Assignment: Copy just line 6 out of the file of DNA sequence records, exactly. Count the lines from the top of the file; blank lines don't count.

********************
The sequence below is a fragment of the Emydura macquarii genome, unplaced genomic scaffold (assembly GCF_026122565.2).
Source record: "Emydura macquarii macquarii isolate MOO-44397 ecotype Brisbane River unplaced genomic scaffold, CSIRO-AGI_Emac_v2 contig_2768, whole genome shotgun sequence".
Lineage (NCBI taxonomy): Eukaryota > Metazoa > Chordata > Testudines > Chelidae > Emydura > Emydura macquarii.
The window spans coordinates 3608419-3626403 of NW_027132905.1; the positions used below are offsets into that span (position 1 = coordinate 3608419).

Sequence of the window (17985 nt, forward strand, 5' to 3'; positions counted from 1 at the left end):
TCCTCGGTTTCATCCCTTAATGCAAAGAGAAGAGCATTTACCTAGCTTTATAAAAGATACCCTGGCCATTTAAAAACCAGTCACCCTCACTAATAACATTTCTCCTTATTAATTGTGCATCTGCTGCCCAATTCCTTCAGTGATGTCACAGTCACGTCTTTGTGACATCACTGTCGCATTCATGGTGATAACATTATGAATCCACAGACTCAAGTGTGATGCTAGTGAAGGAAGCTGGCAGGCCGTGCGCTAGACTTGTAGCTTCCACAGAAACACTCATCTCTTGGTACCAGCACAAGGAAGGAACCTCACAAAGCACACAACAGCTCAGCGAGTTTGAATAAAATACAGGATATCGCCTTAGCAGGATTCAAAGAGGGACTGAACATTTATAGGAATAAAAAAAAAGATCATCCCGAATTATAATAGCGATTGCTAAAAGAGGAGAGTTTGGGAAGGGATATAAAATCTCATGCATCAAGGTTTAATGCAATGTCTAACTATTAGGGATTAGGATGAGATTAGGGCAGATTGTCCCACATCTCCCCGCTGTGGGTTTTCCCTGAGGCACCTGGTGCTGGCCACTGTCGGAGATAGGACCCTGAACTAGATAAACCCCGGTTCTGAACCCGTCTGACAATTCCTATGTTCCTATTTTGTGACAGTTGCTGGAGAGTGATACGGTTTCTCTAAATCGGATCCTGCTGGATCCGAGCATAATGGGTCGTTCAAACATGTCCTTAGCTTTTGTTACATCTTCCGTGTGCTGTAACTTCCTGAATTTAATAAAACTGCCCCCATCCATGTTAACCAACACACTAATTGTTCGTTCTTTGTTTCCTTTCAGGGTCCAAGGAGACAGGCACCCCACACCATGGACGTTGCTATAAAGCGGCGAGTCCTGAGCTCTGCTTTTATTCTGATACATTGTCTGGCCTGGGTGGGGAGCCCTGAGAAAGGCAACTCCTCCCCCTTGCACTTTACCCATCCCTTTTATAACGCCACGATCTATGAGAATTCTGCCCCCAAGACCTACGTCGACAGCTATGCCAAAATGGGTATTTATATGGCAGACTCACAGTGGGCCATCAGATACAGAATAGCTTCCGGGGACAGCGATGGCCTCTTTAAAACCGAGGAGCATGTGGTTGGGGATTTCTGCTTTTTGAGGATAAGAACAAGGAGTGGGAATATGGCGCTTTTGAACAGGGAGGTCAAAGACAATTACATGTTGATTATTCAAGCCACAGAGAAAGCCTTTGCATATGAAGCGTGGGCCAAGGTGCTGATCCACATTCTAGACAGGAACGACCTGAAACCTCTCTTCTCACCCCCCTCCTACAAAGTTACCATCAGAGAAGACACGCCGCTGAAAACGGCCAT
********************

TCCTCGGTTTCATCCCTTAATGCAAAGAGAAGAGCATTTACCTAGCTTTATAAAAGATACCCTGGCCATTTAAAAACCAGTCACCCTCACTAATAACATTTCTCCTTATTAATTGTGCATCTGCTGCCCAATTCCTTCAGTGATGTCACAGTCACGTCTTTGTGACATCACTGTCGCATTCATGGTGATAACATTATGAATCCACAGACTCAAGTGTGATGCTAGTGAAGGAAGCTGGCAGGCCGTGCGCTAGACTTGTAGCTTCCACAGAAACACTCATCTCTTGGTACCAGCACAAGGAAGGAACCTCACAAAGCACACAACAGCTCAGCGAGTTTGAATAAAATACAGGATATCGCCTTAGCAGGATTCAAAGAGGGACTGAACATTTATAGGAATAAAAAAAAAGATCATCCCGAATTATAATAGCGATTGCTAAAAGAGGAGAGTTTGGGAAGGGATATAAAATCTCATGCATCAAGGTTTAATGCAATGTCTAACTATTAGGGATTAGGATGAGATTAGGGCAGATTGTCCCACATCTCCCCGCTGTGGGTTTTCCCTGAGGCACCTGGTGCTGGCCACTGTCGGAGATAGGACCCTGAACTAGATAAACCCCGGTTCTGAACCCGTCTGACAATTCCTATGTTCCTATTTTGTGACAGTTGCTGGAGAGTGATACGGTTTCTCTAAATCGGATCCTGCTGGATCCGAGCATAATGGGTCGTTCAAACATGTCCTTAGCTTTTGTTACATCTTCCGTGTGCTGTAACTTCCTGAATTTAATAAAACTGCCCCCATCCATGTTAACCAACACACTAATTGTTCGTTCTTTGTTTCCTTTCAGGGTCCAAGGAGACAGGCACCCCACACCATGGACGTTGCTATAAAGCGGCGAGTCCTGAGCTCTGCTTTTATTCTGATACATTGTCTGGCCTGGGTGGGGAGCCCTGAGAAAGGCAACTCCTCCCCCTTGCACTTTACCCATCCCTTTTATAACGCCACGATCTATGAGAATTCTGCCCCCAAGACCTACGTCGACAGCTATGCCAAAATGGGTATTTATATGGCAGACTCACAGTGGGCCATCAGATACAGAATAGCTTCCGGGGACAGCGATGGCCTCTTTAAAACCGAGGAGCATGTGGTTGGGGATTTCTGCTTTTTGAGGATAAGAACAAGGAGTGGGAATATGGCGCTTTTGAACAGGGAGGTCAAAGACAATTACATGTTGATTATTCAAGCCACAGAGAAAGCCTTTGCATATGAAGCGTGGGCCAAGGTGCTGATCCACATTCTAGACAGGAACGACCTGAAACCTCTCTTCTCACCCCCCTCCTACAAAGTTACCATCAGAGAAGACACGCCGCTGAAAACGGCCAT